The story focuses around Telisa Relachik, a Xenoarchaeologist in a time frame where Earth is being run by an oppressive government that appears to have grown out of the United Nations.

The United Nations Space Force controls everything that happens o
J.L. Dobias
Jun 26, 2013 J.L. Dobias rated it 4 of 5 stars  ·  review of another edition
Recommends it for: SFF and adventure fans
Shelves: book-shelf-11
The Trilisk Ruins(Parker Interstellar Travels #1) by Michael McCloskey

Trilisk Ruins is a nice entertaining Science Fiction.

At first I thought I was headed into yet another so so spy action thriller disguised as a Science Fiction novel. It really seems that way through the first half. Even to the point where they were trapped in the cheesy alien building with the shifting walls I was still thinking this was only mildly interesting. What saves it all for me was when Kirizzo's part kicked in. The
Stuart Gathman
Two things I liked: an attempt to describe a truly alien psychology and thought process, and an interesting gun control idea.

The gun control idea is that guns of all types from hand guns to machine guns to bazookas are legal, provided they incorporate a government approved forensic device that records everything you shoot at, and uploads the data to government servers at every opportunity (and the 'net is everywhere on civilized planets). (I'm not sure the recording device would have shown anyt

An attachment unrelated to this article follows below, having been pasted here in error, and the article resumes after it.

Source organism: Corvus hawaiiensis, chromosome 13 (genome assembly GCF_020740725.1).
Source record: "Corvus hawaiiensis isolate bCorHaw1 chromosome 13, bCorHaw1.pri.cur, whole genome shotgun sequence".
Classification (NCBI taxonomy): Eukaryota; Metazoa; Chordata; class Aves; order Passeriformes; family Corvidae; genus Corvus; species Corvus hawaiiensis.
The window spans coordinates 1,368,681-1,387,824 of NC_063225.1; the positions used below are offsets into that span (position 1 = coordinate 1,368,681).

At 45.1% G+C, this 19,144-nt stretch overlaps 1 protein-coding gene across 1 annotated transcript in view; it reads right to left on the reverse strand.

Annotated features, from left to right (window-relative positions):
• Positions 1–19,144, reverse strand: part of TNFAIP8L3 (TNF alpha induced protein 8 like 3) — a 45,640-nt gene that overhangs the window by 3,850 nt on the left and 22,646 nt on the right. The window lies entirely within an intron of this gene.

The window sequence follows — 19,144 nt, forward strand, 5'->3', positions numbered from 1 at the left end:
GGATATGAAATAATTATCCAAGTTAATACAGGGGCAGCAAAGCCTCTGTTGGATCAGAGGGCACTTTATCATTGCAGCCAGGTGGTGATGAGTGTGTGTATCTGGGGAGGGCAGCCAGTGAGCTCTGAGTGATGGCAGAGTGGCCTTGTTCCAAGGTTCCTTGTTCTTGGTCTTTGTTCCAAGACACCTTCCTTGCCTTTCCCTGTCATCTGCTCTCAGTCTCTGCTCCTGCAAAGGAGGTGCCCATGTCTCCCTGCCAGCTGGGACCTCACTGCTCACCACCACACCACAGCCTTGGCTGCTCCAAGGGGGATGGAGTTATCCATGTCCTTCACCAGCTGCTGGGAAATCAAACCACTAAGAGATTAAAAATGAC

Emily Leathers
Acceptable premise, fairly interesting plot, but I had a lot of trouble connecting with the story at more than just-a-story level. I enjoyed the characterizations of the aliens.

One thing that drove me a little crazy was the author's insistence on explaining that characters were accessing their link each time they stared off into space. It felt insulting that he didn't expect me to be able to remember that, and it broke up the flow of the narrative. If he really thought it was going to be that ha
Daniel Lemire
In the Trilisk Ruins, Michael McCloskey describes a far future universe where human beings have encountered alien ruins on diverse planets.
These ruins have obvious commercial values: alien artifacts are immensely valuable. Meanwhile, the government has restricted access to these ruins to its own military. The main character is a xenoarchaeologist who is frustrated by the lack of access to these new findings. She decides to embark with a bunch of pirates/mercenaries who hope to visit new alien ru
Christopher Wells
Good mix

New thoughts. New aliens. a little romance because hard to believe it would not happen. and loose ends to pick up in the next book. Will read the next one to see what happens next.
I wouldn't call this a literary masterpiece but it was a lot of fun to read. The characters aren't as developed as they could be but the situation they're in for most of the book still carries a lot of claustrophobic tension. The alien is one of the most believable ones I've read about too.